The UK Tobacco Industry Interference Index 2020/2021: An assessment of the implementation of WHO FCTC Article 5.3 in the United Kingdom
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Tobacco Control Research Group, Department for Health, University of Bath, Bath, United Kingdom
Publication date: 2021-12-10
Tob. Prev. Cessation 2021;7(Supplement):12
The Tobacco Industry Interference Index evaluates the implementation of WHO FCTC Article 5.3 in different countries using a standardised tool developed by the South East Asian Tobacco Control Alliance which enables inter-country comparisons. There are two published editions of the Index and a third edition is scheduled to be published in November 2021.

This paper reports on the findings of the Index for the UK for the period between January 2020 and March 2021.

Researchers completed a questionnaire covering different forms of tobacco industry interference in policy in the UK between January 2020 and March 2021. The questionnaire consisted of 20 questions, covering 7 areas of assessment based on implementation guidelines of Article 5.3. To complete the questionnaire, the researchers conducted a search of relevant academic literature, media websites, government websites, and the Tobacco Tactics resource. This was supplemented by an expert consultation with the UK’s leading tobacco control specialists.

In the 2020/2021 Index the UK’s overall performance was consistent with the previous edition of the Index (exact score to be announced in November 2021). The government’s policies aiming at preventing industry influence remained the same in the ‘transparency’ and ‘preventive measures’ categories. A slight improvement was reported in the scoring of the categories assessing ‘industry participation in policy development’, ‘benefits to the industry’ and ‘conflict of interest’. A slight deterioration was reported in the score of the categories assessing ‘industry corporate social responsibility’ and ‘unnecessary interactions with the industry’.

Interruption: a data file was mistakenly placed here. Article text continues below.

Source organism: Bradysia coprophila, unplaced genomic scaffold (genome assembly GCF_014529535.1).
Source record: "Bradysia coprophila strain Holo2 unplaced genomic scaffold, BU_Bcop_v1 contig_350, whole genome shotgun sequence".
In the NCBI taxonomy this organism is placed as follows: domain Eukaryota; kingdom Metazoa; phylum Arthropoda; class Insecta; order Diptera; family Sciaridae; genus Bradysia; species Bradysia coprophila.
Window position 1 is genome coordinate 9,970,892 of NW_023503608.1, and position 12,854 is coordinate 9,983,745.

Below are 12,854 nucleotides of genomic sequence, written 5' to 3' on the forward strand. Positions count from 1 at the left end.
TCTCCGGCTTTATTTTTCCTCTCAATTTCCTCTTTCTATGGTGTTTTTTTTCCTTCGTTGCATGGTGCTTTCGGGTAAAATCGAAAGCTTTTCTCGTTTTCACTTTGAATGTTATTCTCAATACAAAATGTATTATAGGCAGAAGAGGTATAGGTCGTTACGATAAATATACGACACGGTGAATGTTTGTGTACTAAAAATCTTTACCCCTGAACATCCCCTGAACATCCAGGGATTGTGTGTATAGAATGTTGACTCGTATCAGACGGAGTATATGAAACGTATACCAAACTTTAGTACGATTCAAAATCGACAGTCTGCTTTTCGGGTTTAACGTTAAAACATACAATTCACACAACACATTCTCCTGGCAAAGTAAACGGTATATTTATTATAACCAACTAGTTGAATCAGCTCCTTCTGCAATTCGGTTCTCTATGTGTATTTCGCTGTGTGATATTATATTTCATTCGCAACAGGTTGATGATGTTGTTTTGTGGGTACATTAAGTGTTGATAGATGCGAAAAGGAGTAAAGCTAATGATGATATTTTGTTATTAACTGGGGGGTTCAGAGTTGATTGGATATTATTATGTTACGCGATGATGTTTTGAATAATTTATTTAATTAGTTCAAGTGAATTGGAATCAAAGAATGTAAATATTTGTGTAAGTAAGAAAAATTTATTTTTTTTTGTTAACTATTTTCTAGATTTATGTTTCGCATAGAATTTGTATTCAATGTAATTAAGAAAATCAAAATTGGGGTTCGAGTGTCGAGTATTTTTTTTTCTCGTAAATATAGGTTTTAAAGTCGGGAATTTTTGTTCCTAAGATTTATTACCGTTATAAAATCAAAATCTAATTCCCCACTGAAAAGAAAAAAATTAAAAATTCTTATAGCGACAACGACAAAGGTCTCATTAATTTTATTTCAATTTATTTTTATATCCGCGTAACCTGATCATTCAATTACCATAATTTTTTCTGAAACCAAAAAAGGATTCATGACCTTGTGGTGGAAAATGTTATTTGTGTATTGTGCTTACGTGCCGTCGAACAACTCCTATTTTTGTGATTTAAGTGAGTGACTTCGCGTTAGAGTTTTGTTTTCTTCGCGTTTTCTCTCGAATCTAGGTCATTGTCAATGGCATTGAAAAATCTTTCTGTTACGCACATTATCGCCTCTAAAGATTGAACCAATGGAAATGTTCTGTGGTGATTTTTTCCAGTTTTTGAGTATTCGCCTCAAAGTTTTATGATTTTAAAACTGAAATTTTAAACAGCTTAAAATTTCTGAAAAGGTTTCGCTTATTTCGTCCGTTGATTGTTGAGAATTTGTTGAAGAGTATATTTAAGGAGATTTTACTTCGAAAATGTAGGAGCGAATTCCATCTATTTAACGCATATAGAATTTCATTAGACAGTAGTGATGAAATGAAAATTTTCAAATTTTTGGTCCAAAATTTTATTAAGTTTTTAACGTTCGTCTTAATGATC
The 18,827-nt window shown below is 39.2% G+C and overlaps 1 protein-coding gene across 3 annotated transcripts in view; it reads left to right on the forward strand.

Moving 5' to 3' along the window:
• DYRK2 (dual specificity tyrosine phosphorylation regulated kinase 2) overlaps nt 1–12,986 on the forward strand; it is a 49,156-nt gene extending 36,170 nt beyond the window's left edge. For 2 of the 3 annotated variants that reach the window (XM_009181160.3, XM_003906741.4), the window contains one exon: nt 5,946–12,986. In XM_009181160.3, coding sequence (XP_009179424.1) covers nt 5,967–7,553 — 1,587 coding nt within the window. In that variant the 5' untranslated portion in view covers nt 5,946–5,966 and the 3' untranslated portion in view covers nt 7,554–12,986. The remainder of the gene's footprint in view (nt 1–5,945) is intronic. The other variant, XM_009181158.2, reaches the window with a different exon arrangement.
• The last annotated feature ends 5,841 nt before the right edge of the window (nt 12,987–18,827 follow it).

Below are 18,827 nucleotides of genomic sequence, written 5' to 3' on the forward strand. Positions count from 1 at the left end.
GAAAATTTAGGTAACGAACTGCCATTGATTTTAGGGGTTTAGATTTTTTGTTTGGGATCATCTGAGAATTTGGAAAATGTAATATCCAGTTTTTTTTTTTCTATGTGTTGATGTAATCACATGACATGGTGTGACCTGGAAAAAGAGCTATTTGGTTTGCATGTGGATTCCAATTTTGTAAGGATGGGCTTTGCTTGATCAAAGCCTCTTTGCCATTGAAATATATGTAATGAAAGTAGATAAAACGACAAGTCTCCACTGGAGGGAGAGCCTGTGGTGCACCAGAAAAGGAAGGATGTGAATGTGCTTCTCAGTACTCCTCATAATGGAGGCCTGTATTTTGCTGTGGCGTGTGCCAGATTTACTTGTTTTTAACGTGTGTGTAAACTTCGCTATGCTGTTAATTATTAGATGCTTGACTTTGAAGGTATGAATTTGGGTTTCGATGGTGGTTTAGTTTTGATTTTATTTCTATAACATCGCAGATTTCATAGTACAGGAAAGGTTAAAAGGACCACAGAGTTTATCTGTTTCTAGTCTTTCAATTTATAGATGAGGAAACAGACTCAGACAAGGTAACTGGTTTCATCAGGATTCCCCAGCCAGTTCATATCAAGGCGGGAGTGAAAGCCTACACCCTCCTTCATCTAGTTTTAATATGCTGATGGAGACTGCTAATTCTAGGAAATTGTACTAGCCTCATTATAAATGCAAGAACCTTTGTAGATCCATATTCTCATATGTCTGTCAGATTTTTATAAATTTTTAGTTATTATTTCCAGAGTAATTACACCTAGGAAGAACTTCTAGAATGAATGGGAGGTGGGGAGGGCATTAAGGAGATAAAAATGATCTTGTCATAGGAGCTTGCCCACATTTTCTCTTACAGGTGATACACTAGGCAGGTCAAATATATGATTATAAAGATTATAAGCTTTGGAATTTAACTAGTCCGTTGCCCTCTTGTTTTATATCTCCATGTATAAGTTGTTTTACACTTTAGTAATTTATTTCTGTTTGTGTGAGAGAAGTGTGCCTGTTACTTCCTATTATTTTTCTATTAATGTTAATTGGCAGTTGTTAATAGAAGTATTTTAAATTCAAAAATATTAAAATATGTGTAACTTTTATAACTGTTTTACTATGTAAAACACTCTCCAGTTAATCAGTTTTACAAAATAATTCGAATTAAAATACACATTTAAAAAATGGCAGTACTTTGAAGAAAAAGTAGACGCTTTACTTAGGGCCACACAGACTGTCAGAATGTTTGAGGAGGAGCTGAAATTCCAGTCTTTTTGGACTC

The UK remains one of the global leaders in preventing tobacco industry interference in policy. However, it is concerning that there has been little progress by the national and local governments in tackling some of the persisting areas of concern, including inadequate structural mechanisms to ensure transparency, address conflicts of interest, and strengthen preventive measures.

No Conflicts of Interest were reported.
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